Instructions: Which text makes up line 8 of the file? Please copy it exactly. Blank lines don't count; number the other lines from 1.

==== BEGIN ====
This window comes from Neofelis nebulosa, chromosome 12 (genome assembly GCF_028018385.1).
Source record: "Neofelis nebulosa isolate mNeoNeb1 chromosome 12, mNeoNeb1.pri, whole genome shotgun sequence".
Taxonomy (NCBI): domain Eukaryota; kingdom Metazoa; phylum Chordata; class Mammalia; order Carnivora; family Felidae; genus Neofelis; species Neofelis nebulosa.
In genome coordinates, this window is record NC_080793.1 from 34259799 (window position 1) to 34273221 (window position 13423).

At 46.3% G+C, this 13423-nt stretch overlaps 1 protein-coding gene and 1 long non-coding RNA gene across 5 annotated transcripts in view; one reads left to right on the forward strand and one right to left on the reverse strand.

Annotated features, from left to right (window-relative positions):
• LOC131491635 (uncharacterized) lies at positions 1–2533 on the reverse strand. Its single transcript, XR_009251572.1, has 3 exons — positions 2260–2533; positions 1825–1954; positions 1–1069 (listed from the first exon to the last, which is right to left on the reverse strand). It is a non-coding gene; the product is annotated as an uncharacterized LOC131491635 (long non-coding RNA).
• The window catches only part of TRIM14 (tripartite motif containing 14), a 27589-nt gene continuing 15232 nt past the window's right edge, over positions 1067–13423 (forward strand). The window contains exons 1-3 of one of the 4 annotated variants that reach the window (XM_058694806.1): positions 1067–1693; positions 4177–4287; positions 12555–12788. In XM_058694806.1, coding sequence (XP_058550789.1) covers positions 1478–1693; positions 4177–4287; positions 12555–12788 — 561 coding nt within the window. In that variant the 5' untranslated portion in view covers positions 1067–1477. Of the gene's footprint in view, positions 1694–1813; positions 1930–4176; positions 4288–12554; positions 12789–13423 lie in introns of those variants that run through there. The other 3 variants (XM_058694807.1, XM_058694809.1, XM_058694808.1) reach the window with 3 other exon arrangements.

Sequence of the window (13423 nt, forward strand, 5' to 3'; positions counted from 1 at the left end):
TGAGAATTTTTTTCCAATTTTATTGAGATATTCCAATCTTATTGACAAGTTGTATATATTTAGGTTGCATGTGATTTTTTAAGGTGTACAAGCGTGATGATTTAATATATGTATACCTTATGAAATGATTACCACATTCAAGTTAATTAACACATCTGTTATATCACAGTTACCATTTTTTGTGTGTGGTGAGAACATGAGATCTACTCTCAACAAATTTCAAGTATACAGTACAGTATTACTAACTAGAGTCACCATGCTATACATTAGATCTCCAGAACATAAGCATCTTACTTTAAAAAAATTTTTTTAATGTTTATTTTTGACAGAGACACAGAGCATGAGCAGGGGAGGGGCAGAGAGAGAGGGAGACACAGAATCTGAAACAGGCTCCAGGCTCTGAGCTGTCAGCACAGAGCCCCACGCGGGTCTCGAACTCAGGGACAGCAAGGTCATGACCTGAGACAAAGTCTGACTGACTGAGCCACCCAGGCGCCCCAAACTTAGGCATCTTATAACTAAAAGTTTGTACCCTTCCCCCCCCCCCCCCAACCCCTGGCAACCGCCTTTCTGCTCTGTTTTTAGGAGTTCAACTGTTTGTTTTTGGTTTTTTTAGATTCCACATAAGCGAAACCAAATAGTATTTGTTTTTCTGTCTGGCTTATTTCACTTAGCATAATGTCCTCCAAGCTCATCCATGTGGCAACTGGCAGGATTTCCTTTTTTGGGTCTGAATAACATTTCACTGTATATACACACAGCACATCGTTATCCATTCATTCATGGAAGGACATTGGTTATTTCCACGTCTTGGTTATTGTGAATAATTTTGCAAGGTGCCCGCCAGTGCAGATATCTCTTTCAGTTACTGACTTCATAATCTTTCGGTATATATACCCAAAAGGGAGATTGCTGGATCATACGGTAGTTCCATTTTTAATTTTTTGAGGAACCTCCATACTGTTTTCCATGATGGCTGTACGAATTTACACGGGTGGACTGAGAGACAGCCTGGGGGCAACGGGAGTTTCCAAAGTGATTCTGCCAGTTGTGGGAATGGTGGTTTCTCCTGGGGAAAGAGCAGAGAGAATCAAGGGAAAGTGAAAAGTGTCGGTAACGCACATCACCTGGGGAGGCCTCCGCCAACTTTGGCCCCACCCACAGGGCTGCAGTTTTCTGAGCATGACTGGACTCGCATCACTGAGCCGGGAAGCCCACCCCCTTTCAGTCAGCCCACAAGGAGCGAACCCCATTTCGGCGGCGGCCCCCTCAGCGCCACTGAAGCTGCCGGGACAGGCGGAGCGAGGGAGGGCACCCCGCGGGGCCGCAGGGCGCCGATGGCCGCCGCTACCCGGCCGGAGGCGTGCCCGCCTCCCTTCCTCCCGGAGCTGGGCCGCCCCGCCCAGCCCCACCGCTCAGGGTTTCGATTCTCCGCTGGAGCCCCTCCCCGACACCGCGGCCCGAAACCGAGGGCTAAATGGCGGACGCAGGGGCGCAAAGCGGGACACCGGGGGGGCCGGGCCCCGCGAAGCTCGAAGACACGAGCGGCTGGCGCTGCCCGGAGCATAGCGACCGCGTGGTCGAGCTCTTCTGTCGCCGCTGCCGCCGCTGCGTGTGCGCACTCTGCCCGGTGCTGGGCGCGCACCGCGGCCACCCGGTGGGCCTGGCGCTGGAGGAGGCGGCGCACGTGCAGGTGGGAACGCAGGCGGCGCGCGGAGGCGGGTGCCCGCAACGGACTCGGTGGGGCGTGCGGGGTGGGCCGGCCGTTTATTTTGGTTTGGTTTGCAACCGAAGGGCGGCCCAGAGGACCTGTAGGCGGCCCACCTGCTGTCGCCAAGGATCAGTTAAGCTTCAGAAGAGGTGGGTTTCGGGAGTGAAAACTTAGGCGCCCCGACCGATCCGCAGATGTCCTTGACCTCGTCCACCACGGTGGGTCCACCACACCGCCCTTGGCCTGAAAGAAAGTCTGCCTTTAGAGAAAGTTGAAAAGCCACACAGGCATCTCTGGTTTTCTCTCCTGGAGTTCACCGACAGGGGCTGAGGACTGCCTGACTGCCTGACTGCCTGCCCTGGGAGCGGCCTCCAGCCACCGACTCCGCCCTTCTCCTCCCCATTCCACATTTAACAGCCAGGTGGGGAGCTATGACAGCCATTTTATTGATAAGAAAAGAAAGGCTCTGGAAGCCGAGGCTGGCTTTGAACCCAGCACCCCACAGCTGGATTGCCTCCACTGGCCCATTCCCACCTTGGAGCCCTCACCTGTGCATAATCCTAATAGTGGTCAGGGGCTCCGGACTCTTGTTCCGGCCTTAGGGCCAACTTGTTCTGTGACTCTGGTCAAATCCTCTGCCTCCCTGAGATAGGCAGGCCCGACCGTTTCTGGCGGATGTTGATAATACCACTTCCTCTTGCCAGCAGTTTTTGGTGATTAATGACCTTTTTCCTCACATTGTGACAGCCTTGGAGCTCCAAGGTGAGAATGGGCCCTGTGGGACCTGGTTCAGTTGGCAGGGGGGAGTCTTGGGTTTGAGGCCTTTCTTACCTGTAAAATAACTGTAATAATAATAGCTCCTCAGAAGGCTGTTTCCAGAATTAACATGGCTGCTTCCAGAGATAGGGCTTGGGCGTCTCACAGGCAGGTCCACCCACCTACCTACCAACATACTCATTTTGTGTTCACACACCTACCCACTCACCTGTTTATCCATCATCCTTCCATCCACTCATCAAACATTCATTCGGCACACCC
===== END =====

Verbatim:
• The window catches only part of TRIM14 (tripartite motif containing 14), a 27589-nt gene continuing 15232 nt past the window's right edge, over positions 1067–13423 (forward strand). The window contains exons 1-3 of one of the 4 annotated variants that reach the window (XM_058694806.1): positions 1067–1693; positions 4177–4287; positions 12555–12788. In XM_058694806.1, coding sequence (XP_058550789.1) covers positions 1478–1693; positions 4177–4287; positions 12555–12788 — 561 coding nt within the window. In that variant the 5' untranslated portion in view covers positions 1067–1477. Of the gene's footprint in view, positions 1694–1813; positions 1930–4176; positions 4288–12554; positions 12789–13423 lie in introns of those variants that run through there. The other 3 variants (XM_058694807.1, XM_058694809.1, XM_058694808.1) reach the window with 3 other exon arrangements.